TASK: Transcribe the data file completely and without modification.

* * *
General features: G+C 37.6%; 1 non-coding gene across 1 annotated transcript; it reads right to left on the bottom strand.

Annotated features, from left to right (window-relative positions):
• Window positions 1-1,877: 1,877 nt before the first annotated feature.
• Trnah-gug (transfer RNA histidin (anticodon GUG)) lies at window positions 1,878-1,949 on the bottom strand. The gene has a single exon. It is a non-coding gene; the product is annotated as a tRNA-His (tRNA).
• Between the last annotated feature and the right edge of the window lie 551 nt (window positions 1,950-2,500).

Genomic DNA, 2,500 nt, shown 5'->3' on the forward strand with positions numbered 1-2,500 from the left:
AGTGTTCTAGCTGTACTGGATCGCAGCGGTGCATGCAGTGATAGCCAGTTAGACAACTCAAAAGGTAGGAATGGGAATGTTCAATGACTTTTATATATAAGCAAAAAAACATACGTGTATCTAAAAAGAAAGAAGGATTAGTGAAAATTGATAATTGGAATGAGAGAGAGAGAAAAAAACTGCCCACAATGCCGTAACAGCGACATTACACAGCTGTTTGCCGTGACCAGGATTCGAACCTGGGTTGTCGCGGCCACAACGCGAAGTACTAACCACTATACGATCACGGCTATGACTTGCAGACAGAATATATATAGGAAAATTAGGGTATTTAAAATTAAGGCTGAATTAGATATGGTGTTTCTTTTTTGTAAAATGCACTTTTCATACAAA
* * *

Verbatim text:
General features: G+C 37.6%; 1 non-coding gene across 1 annotated transcript; it reads right to left on the bottom strand.

Annotated features, from left to right (window-relative positions):
• Window positions 1-1,877: 1,877 nt before the first annotated feature.
• Trnah-gug (transfer RNA histidin (anticodon GUG)) lies at window positions 1,878-1,949 on the bottom strand. The gene has a single exon. It is a non-coding gene; the product is annotated as a tRNA-His (tRNA).
• Between the last annotated feature and the right edge of the window lie 551 nt (window positions 1,950-2,500).

Genomic DNA, 2,500 nt, shown 5'->3' on the forward strand with positions numbered 1-2,500 from the left:
AGTGTTCTAGCTGTACTGGATCGCAGCGGTGCATGCAGTGATAGCCAGTTAGACAACTCAAAAGGTAGGAATGGGAATGTTCAATGACTTTTATATATAAGCAAAAAAACATACGTGTATCTAAAAAGAAAGAAGGATTAGTGAAAATTGATAATTGGAATGAGAGAGAGAGAAAAAAACTGCCCACAATGCCGTAACAGCGACATTACACAGCTGTTTGCCGTGACCAGGATTCGAACCTGGGTTGTCGCGGCCACAACGCGAAGTACTAACCACTATACGATCACGGCTATGACTTGCAGACAGAATATATATAGGAAAATTAGGGTATTTAAAATTAAGGCTGAATTAGATATGGTGTTTCTTTTTTGTAAAATGCACTTTTCATACAAA